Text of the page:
In a world where opiate abuse and overdoses are on the rise, particularly among women, it is duly important that we act immediately to prevent needless deaths as a result of drug abuse where the benefits exceed the costs. Massachusetts mayor Thomas Koch said of naloxone implementation, “It’s easy for the cynical person to say, ‘Oh, they’re druggies, they’re junkies, let them die.’ But when you put a name and a face and a family to that, then it’s a different story. Some people who go down this road will never come back, but if we can bring them back, there’s always hope.”

It shouldn’t matter that the people whose lives will be saved by naloxone are primarily drug users, and it shouldn’t matter whether or not naloxone results in some risk-compensation behavior (even though it likely doesn’t). Considering the alternative–not having emergency access to overdose reversal medication and the relative lack of drawbacks–it’s almost certainly worth a shot.

d

Duni Arnold
Duni Arnold is the Junior Editor of Issues for The Flounce and lives in Fairbanks, Alaska. Her subjects of specialty include women’s issues, race, social justice and policy. On a typical day she can be found oil painting, scribbling music, studying economics and browsing the interwebs on her laptop with her dog Star at her feet.
  • http://www.theflounce.com AlexisO

    I’ve only recently started hearing about this and I don’t believe keeping it on-hand is going to enable.That’s like saying keeping bandaids available will encourage us to injure ourselves.

    • MrsMeowsington

      Basically. It just doesn’t make sense.

  • Frances Mary

    “Somebody who is opioid-dependent who receives naloxone is going to go from overdose and not breathing to opioid withdrawal in a very short amount of time, and that’s not a pleasant feeling. So when you talk to people who have had their overdose reversed, they’re not eager to do it again.”

    This is not really accurate. We are actually careful with the dose we administer (and distribute, as we in Vancouver do distribute naloxone kits to injection drug users) because we don’t want to send people into full-on withdrawal. If you administer too much naloxone, you put people into withdrawal, setting them up to seek out more opiates to relieve the withdrawal symptoms. At first, while the naloxone is in their system, the opiate will have no effect, but as the naloxone wears off (which it does rather quickly – 30 to 90 minutes after administration), they will OD again.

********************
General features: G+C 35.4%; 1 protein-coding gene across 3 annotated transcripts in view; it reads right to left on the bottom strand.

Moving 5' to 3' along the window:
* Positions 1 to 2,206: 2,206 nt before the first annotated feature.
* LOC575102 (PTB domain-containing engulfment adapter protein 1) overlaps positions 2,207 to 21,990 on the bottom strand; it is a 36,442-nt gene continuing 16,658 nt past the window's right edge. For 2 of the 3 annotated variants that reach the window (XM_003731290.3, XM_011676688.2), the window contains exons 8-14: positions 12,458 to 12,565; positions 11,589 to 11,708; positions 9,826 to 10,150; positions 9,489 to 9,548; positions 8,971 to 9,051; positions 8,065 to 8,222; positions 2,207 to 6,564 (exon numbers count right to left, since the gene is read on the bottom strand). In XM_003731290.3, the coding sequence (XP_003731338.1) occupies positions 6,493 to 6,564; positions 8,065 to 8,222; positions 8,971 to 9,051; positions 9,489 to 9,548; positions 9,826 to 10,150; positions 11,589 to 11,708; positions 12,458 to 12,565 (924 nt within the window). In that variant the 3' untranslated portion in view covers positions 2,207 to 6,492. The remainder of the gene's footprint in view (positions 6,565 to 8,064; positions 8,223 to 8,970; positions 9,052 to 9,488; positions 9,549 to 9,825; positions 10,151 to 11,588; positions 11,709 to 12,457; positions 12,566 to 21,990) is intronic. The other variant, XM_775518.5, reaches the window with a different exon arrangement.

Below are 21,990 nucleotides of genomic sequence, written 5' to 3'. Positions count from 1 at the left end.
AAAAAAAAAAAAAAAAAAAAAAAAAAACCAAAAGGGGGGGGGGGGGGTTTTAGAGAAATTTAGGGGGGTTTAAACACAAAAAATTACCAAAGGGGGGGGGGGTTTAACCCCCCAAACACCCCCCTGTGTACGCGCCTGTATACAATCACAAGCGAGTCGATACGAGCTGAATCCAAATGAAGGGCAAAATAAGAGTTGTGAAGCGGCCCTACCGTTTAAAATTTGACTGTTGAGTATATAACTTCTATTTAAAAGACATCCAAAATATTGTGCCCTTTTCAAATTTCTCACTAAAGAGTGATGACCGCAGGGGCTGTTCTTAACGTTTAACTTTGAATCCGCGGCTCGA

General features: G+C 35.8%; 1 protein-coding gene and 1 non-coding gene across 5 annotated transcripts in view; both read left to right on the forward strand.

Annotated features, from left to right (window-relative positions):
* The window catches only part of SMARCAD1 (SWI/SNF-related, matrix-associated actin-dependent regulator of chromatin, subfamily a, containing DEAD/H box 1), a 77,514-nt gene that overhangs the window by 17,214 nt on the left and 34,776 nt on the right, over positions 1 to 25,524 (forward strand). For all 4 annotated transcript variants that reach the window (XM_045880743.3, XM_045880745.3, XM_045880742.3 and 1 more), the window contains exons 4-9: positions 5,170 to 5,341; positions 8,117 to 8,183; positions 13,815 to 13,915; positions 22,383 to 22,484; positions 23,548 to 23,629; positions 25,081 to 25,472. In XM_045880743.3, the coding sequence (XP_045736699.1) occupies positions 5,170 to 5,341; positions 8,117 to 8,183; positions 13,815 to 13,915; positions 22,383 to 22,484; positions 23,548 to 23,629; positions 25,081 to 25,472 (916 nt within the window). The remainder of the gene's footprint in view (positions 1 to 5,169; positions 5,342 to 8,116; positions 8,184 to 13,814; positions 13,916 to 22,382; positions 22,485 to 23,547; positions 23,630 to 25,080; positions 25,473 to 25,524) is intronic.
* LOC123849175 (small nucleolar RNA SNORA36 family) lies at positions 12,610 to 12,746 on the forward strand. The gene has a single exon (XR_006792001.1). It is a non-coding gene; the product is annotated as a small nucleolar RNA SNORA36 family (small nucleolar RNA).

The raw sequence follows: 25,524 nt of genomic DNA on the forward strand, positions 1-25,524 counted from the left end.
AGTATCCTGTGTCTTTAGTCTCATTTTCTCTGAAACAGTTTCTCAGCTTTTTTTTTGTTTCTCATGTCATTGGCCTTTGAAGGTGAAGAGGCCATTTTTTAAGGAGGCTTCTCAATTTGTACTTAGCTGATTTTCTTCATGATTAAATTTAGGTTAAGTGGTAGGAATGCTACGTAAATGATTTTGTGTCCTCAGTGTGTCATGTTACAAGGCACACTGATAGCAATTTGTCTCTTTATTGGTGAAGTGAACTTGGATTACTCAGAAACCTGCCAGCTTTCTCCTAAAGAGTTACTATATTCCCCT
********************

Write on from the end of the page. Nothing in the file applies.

As a nurse who, on average, saves at least one person per shift with naloxone, and who has heard countless stories of individuals saving each other with the take home naloxone kits, I cannot emphasize enough how essential it is to make the medication as available as possible.

    • MrsMeowsington

      Thank you for this info! I appreciate it. I did not mean to suggest that medical responders put overdosing patients into full-on withdrawal with the naloxone, but how Mrs. Wagner intended her statement is uncertain.

  • Blahblee

    I also think critics of the take-home kits easily forget that the naloxone is not administered by the drug addict themselves–it’s always someone close to them who ends up delivering the shot, as it would be with someone who falls over from taking too much insulin. And even insulin shots and glycogen shots are abused–holy shit, I know one guy who overdoses on insulin regularly and smashes his head on the floor so often that his wife has placed a dog bed on the wooden floor next to his chair.

    • MrsMeowsington

      Wow, that’s nuts. I’d never heard of anyone intentionally abusing insulin before, although I considered that it was possible. Just goes to show, I guess.

      Thanks.